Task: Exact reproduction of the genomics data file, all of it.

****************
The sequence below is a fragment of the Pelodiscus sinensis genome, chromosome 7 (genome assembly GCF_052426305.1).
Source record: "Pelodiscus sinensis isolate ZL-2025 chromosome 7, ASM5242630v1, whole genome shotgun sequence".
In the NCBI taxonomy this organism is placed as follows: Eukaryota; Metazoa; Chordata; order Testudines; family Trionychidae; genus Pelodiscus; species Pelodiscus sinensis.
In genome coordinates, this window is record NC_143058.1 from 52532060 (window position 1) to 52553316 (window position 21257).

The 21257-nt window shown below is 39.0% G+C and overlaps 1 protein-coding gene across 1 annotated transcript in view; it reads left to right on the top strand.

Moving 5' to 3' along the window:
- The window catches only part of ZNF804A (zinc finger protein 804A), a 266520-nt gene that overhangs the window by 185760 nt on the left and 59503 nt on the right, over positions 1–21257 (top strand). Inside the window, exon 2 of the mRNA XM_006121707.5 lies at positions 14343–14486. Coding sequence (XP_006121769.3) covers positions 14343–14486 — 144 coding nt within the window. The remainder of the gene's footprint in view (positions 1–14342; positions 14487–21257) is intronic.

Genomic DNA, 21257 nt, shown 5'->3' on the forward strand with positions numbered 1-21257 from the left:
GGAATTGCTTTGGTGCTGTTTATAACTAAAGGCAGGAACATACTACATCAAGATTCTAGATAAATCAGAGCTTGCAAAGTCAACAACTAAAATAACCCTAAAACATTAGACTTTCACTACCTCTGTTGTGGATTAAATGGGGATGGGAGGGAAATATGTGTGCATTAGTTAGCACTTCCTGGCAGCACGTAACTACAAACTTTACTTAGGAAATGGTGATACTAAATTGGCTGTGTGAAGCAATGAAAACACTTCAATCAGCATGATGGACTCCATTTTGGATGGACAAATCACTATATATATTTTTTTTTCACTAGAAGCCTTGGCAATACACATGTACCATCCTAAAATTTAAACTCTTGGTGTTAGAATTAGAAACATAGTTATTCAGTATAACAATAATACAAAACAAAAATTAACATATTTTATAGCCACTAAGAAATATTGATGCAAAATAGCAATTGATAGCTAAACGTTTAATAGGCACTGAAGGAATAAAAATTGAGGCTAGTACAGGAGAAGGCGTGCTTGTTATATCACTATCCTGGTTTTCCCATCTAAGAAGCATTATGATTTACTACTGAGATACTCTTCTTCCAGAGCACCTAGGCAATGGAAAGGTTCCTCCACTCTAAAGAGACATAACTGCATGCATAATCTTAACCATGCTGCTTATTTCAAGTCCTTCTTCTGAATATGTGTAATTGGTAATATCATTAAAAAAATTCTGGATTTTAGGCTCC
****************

The sequence below is a fragment of the Pelodiscus sinensis genome, chromosome 7 (genome assembly GCF_052426305.1).
Source record: "Pelodiscus sinensis isolate ZL-2025 chromosome 7, ASM5242630v1, whole genome shotgun sequence".
In the NCBI taxonomy this organism is placed as follows: Eukaryota; Metazoa; Chordata; order Testudines; family Trionychidae; genus Pelodiscus; species Pelodiscus sinensis.
In genome coordinates, this window is record NC_143058.1 from 52532060 (window position 1) to 52553316 (window position 21257).

The 21257-nt window shown below is 39.0% G+C and overlaps 1 protein-coding gene across 1 annotated transcript in view; it reads left to right on the top strand.

Moving 5' to 3' along the window:
- The window catches only part of ZNF804A (zinc finger protein 804A), a 266520-nt gene that overhangs the window by 185760 nt on the left and 59503 nt on the right, over positions 1–21257 (top strand). Inside the window, exon 2 of the mRNA XM_006121707.5 lies at positions 14343–14486. Coding sequence (XP_006121769.3) covers positions 14343–14486 — 144 coding nt within the window. The remainder of the gene's footprint in view (positions 1–14342; positions 14487–21257) is intronic.

Genomic DNA, 21257 nt, shown 5'->3' on the forward strand with positions numbered 1-21257 from the left:
GGAATTGCTTTGGTGCTGTTTATAACTAAAGGCAGGAACATACTACATCAAGATTCTAGATAAATCAGAGCTTGCAAAGTCAACAACTAAAATAACCCTAAAACATTAGACTTTCACTACCTCTGTTGTGGATTAAATGGGGATGGGAGGGAAATATGTGTGCATTAGTTAGCACTTCCTGGCAGCACGTAACTACAAACTTTACTTAGGAAATGGTGATACTAAATTGGCTGTGTGAAGCAATGAAAACACTTCAATCAGCATGATGGACTCCATTTTGGATGGACAAATCACTATATATATTTTTTTTTCACTAGAAGCCTTGGCAATACACATGTACCATCCTAAAATTTAAACTCTTGGTGTTAGAATTAGAAACATAGTTATTCAGTATAACAATAATACAAAACAAAAATTAACATATTTTATAGCCACTAAGAAATATTGATGCAAAATAGCAATTGATAGCTAAACGTTTAATAGGCACTGAAGGAATAAAAATTGAGGCTAGTACAGGAGAAGGCGTGCTTGTTATATCACTATCCTGGTTTTCCCATCTAAGAAGCATTATGATTTACTACTGAGATACTCTTCTTCCAGAGCACCTAGGCAATGGAAAGGTTCCTCCACTCTAAAGAGACATAACTGCATGCATAATCTTAACCATGCTGCTTATTTCAAGTCCTTCTTCTGAATATGTGTAATTGGTAATATCATTAAAAAAATTCTGGATTTTAGGCTCC